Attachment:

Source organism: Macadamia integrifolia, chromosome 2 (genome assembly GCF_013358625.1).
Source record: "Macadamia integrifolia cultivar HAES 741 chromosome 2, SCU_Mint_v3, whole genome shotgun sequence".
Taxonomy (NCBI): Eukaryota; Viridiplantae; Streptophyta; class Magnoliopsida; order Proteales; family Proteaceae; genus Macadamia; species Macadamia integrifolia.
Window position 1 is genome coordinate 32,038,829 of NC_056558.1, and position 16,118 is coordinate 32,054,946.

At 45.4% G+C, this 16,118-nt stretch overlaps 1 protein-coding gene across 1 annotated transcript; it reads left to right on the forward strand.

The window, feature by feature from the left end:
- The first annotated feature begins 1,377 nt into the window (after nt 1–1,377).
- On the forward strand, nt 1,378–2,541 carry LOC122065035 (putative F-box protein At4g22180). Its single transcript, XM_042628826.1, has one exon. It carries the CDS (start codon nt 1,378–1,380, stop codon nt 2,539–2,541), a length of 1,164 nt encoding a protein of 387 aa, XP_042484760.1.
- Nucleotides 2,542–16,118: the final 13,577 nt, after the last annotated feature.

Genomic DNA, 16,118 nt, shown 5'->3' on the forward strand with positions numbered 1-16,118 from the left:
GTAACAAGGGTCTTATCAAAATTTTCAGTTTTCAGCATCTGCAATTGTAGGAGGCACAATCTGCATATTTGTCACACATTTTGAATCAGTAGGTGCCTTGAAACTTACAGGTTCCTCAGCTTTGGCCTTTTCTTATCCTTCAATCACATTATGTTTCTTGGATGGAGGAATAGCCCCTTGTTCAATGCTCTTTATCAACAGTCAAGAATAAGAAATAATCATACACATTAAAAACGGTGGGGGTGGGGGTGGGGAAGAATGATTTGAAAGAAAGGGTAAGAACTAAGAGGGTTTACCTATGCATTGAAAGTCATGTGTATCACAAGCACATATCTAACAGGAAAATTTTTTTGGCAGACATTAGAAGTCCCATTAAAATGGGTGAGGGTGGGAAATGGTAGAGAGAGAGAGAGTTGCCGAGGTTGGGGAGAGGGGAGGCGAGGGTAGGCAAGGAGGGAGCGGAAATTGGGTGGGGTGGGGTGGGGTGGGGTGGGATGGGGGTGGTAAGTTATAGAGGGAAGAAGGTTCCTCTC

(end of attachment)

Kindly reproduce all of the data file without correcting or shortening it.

Source organism: Macadamia integrifolia, chromosome 2 (genome assembly GCF_013358625.1).
Source record: "Macadamia integrifolia cultivar HAES 741 chromosome 2, SCU_Mint_v3, whole genome shotgun sequence".
Taxonomy (NCBI): Eukaryota; Viridiplantae; Streptophyta; class Magnoliopsida; order Proteales; family Proteaceae; genus Macadamia; species Macadamia integrifolia.
Window position 1 is genome coordinate 32,038,829 of NC_056558.1, and position 16,118 is coordinate 32,054,946.

At 45.4% G+C, this 16,118-nt stretch overlaps 1 protein-coding gene across 1 annotated transcript; it reads left to right on the forward strand.

The window, feature by feature from the left end:
- The first annotated feature begins 1,377 nt into the window (after nt 1–1,377).
- On the forward strand, nt 1,378–2,541 carry LOC122065035 (putative F-box protein At4g22180). Its single transcript, XM_042628826.1, has one exon. It carries the CDS (start codon nt 1,378–1,380, stop codon nt 2,539–2,541), a length of 1,164 nt encoding a protein of 387 aa, XP_042484760.1.
- Nucleotides 2,542–16,118: the final 13,577 nt, after the last annotated feature.

Genomic DNA, 16,118 nt, shown 5'->3' on the forward strand with positions numbered 1-16,118 from the left:
GTAACAAGGGTCTTATCAAAATTTTCAGTTTTCAGCATCTGCAATTGTAGGAGGCACAATCTGCATATTTGTCACACATTTTGAATCAGTAGGTGCCTTGAAACTTACAGGTTCCTCAGCTTTGGCCTTTTCTTATCCTTCAATCACATTATGTTTCTTGGATGGAGGAATAGCCCCTTGTTCAATGCTCTTTATCAACAGTCAAGAATAAGAAATAATCATACACATTAAAAACGGTGGGGGTGGGGGTGGGGAAGAATGATTTGAAAGAAAGGGTAAGAACTAAGAGGGTTTACCTATGCATTGAAAGTCATGTGTATCACAAGCACATATCTAACAGGAAAATTTTTTTGGCAGACATTAGAAGTCCCATTAAAATGGGTGAGGGTGGGAAATGGTAGAGAGAGAGAGAGTTGCCGAGGTTGGGGAGAGGGGAGGCGAGGGTAGGCAAGGAGGGAGCGGAAATTGGGTGGGGTGGGGTGGGGTGGGGTGGGATGGGGGTGGTAAGTTATAGAGGGAAGAAGGTTCCTCTC